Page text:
Portuguese piri piri chicken

Several years ago I had the opportunity to spend a day in Lisbon. Sadly, I have little recollection of the food I ate during my (admittedly short) stay. My ignorance of Portuguese cuisine has not much improved since then. For, while the food and culture of its Iberian neighbor, Spain, has exploded in popularity, Portuguese food remains largely unknown. This is especially remarkable when you think of the indelible mark Portugal left on, say, Indian cuisine. Potatoes, tomatoes, and chilies – those workhorses of Indian food – were all brought to India via its colony of Goa. Indeed, bacalao aside, vindaloo – available in just about every Indian restaurant in the world – must surely be the most famous Portuguese dish of all! (According to Curry: A Tale of Cooks and Conquerors by Lizzie Collingham, vindaloo is a Goan adaptation of the Portuguese dish carne de vinho e alhos, literally meat with vinegar and garlic.)

Fittingly, today’s recipe for piri piri chicken is also a byproduct of Portuguese colonization, this time of Mozambique. This spicy and tangy dish apparently takes its name from the Swahili for pepper (specifically, African bird’s eye chili). I had a version a few years ago at a now defunct Portuguese restaurant in New York. It was so tasty that it stuck in my mind and I’ve since made it many times. A quick search on the Internet came up with so many variations – often with very little in common – that I’ve instead preferred to rely on my memory and reverse-engineering skills. I can’t, therefore, vouch for its authenticity. I can however say with some confidence that, like me, this is a dish you will want to make again and again.

A couple of points to note. First, my rendition isn’t particularly spicy, but you are of course free to remedy that. And second, I’ve taken the liberty of adding pimenton. This may be untraditional but I love the smoky flavor that it imparts.

Portuguese piri piri chicken
Cuisine: Portuguese
Prep time: 
Cook time: 
Total time: 
Serves: 2
  • 1½-2 lbs skin-on chicken legs/drumsticks (around 6-7)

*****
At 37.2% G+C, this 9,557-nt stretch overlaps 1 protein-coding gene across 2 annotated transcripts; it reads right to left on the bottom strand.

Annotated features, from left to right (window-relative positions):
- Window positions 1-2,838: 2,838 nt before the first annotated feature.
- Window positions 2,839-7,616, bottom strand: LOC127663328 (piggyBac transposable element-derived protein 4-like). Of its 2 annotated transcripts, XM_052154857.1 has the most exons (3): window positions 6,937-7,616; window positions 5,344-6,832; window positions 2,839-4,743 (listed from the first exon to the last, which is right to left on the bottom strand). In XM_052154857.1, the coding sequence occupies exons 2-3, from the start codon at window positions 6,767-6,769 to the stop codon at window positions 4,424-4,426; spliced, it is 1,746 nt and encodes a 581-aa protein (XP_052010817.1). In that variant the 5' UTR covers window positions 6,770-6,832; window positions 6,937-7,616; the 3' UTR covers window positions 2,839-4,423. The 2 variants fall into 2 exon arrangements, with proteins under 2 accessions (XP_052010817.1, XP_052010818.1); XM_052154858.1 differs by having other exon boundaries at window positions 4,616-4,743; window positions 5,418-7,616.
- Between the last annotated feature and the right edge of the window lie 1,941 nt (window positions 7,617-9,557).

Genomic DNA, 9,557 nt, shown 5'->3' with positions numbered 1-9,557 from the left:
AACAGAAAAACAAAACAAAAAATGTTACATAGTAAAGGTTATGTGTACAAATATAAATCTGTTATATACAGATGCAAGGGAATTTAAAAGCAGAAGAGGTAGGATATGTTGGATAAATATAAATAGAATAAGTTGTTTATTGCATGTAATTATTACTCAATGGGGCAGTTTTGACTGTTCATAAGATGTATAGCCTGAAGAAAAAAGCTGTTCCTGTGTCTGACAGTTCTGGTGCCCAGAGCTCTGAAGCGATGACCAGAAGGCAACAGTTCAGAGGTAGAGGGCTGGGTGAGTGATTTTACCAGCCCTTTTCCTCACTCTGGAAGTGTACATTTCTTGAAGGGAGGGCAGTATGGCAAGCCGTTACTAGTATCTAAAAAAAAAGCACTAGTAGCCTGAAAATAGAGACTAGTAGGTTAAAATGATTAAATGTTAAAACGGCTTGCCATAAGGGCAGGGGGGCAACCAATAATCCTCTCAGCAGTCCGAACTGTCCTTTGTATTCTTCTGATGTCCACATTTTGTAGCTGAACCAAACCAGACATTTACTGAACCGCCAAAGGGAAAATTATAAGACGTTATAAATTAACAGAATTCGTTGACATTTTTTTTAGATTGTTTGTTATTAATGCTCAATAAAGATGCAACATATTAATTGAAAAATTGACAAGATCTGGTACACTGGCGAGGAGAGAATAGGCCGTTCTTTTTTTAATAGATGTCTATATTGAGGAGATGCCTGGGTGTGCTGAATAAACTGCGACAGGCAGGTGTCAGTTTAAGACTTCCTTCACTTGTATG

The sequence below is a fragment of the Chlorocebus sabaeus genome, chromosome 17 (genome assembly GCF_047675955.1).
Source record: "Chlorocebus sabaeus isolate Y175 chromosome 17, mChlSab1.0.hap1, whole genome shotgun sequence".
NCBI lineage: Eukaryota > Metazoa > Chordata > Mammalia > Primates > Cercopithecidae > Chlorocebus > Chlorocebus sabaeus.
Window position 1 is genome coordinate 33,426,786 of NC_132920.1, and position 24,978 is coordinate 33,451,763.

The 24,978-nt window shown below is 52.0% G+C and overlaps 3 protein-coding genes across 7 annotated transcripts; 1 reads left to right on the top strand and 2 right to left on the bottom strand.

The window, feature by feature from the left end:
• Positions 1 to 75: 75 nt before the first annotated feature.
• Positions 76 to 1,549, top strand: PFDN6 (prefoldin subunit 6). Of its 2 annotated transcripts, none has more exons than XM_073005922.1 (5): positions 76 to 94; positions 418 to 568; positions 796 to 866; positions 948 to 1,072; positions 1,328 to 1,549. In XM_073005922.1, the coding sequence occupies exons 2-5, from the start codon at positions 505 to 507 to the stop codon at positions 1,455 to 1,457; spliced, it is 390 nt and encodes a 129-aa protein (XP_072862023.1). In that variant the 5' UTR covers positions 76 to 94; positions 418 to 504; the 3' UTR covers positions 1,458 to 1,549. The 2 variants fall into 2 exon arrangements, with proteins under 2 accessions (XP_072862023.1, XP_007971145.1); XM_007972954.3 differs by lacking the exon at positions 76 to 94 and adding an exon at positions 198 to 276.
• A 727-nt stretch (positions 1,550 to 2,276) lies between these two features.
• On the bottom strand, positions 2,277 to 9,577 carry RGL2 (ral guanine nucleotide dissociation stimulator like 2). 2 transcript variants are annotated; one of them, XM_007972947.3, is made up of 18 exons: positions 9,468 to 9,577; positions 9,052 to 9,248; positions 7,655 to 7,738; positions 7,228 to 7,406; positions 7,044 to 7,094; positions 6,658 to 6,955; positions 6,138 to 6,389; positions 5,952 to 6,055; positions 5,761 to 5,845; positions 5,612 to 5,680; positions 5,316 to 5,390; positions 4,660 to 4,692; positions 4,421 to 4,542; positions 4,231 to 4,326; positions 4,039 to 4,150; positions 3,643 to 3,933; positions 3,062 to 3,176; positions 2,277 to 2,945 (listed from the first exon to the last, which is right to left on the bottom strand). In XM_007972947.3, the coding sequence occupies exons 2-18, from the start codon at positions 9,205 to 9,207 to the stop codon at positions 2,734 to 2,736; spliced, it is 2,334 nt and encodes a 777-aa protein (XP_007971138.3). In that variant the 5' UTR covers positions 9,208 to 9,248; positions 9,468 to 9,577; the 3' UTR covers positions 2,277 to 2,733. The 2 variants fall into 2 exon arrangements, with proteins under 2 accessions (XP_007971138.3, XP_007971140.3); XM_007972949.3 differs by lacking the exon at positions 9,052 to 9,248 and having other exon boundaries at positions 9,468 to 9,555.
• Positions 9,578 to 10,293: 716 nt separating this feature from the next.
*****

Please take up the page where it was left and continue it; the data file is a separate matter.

• Lemon and a few sprigs parsley for garnish.
  • 3 tbsp olive oil
  • Juice of 1 lemon
  • ¼ tsp salt
  • ¼ tsp ground black pepper
  • ¾ tsp dried oregano
  • ½ tsp pimenton (Spanish smoked paprika)
  • 4 cloves garlic, minced
  • 3 bay leaves
  • 1-2 red bird's eye or Thai chili pepper (more according to taste)
  1. Place the marinade ingredients in the bowl of a small mixer/food processor and let whirl until the ingredients are well blended. Taste for salt. Add more lemon juice and chili pepper if you like.
  2. Wash and pat dry the chicken with a paper towel. Using a paring knife make a few deep cuts across each leg. Place in a bowl and pour the marinade over the chicken. Stir to coat well. Cover and refrigerate 6-8 hours or overnight. Remove from fridge 30 minutes before cooking.
  3. Place a broiler pan over a foil-lined baking pan to catch drippings. Grease lightly with canola oil and spread the chicken on top. Turn on broiler and cook with the meat 3-4 inches away from the fire. Broil about 4-5 minutes or until the skin starts to brown and crisp. Then turn over and cook another 3-4 minutes until done.
  4. Garnish with parsley and a squeeze of lemon juice and serve.
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One Response to “Portuguese piri piri chicken”

  1. #
    Nando — November 7, 2013 at 5:03 pm

    I love your blog!

    My parents were from Madeira island but spent a good chunk of their lives in Mocambique. My dad used to make a killer piri piri chicken, so to speak.

    Your version is pretty authentic, whatever this means. My dad’s preparation procedure was similar, except that he used a mortar and pestle instead of a food processor. He also used to add pimenton, but white pepper instead of black pepper. The other ingredients tended to be as yours. The paste of spices in the mortar was diluted with white wine – wine and garlic (vindaloo) is such a classic Portuguese combo.

    The recipe varies a lot geographically, with the Mocambican strand being more spicy and the European version more bland – based on my experience.

    Pairing drink: catembe (wine and chilled pop; either ginger ale, 7up, coca cola, pepsi or sprite). I know it sounds like a waste of a possibly good wine, but picture yourself on a hot Mozambican sandy beach BBQing piri piri chicken …

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